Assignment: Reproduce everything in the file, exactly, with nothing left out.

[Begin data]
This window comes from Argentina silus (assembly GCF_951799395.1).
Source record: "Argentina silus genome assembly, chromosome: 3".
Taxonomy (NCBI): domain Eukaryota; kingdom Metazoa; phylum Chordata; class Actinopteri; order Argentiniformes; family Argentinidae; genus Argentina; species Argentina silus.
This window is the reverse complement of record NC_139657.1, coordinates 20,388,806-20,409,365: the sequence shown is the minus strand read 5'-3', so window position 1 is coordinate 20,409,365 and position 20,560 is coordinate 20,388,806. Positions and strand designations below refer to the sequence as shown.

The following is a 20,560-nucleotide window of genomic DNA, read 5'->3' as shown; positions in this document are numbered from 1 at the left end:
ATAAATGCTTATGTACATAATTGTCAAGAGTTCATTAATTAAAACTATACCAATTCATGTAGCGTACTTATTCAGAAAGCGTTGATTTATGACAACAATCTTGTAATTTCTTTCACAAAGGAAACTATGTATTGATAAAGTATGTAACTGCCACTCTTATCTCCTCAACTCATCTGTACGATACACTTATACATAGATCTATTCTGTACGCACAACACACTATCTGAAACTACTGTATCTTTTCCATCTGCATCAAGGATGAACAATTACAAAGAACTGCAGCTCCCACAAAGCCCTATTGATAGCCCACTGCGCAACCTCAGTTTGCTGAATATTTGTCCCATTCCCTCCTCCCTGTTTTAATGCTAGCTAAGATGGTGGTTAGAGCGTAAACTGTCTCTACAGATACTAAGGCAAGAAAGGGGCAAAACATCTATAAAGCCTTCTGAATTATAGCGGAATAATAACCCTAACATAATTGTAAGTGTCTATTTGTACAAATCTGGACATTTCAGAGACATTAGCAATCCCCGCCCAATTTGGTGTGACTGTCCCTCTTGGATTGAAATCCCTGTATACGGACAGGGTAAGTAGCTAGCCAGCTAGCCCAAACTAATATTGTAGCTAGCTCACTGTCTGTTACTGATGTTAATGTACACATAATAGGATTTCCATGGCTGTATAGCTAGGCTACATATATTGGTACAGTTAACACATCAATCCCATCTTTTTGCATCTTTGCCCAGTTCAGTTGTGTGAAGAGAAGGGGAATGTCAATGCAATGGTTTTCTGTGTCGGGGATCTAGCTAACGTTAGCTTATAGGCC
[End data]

This window comes from Argentina silus (assembly GCF_951799395.1).
Source record: "Argentina silus genome assembly, chromosome: 3".
Taxonomy (NCBI): domain Eukaryota; kingdom Metazoa; phylum Chordata; class Actinopteri; order Argentiniformes; family Argentinidae; genus Argentina; species Argentina silus.
This window is the reverse complement of record NC_139657.1, coordinates 20,388,806-20,409,365: the sequence shown is the minus strand read 5'-3', so window position 1 is coordinate 20,409,365 and position 20,560 is coordinate 20,388,806. Positions and strand designations below refer to the sequence as shown.

The following is a 20,560-nucleotide window of genomic DNA, read 5'->3' as shown; positions in this document are numbered from 1 at the left end:
ATAAATGCTTATGTACATAATTGTCAAGAGTTCATTAATTAAAACTATACCAATTCATGTAGCGTACTTATTCAGAAAGCGTTGATTTATGACAACAATCTTGTAATTTCTTTCACAAAGGAAACTATGTATTGATAAAGTATGTAACTGCCACTCTTATCTCCTCAACTCATCTGTACGATACACTTATACATAGATCTATTCTGTACGCACAACACACTATCTGAAACTACTGTATCTTTTCCATCTGCATCAAGGATGAACAATTACAAAGAACTGCAGCTCCCACAAAGCCCTATTGATAGCCCACTGCGCAACCTCAGTTTGCTGAATATTTGTCCCATTCCCTCCTCCCTGTTTTAATGCTAGCTAAGATGGTGGTTAGAGCGTAAACTGTCTCTACAGATACTAAGGCAAGAAAGGGGCAAAACATCTATAAAGCCTTCTGAATTATAGCGGAATAATAACCCTAACATAATTGTAAGTGTCTATTTGTACAAATCTGGACATTTCAGAGACATTAGCAATCCCCGCCCAATTTGGTGTGACTGTCCCTCTTGGATTGAAATCCCTGTATACGGACAGGGTAAGTAGCTAGCCAGCTAGCCCAAACTAATATTGTAGCTAGCTCACTGTCTGTTACTGATGTTAATGTACACATAATAGGATTTCCATGGCTGTATAGCTAGGCTACATATATTGGTACAGTTAACACATCAATCCCATCTTTTTGCATCTTTGCCCAGTTCAGTTGTGTGAAGAGAAGGGGAATGTCAATGCAATGGTTTTCTGTGTCGGGGATCTAGCTAACGTTAGCTTATAGGCC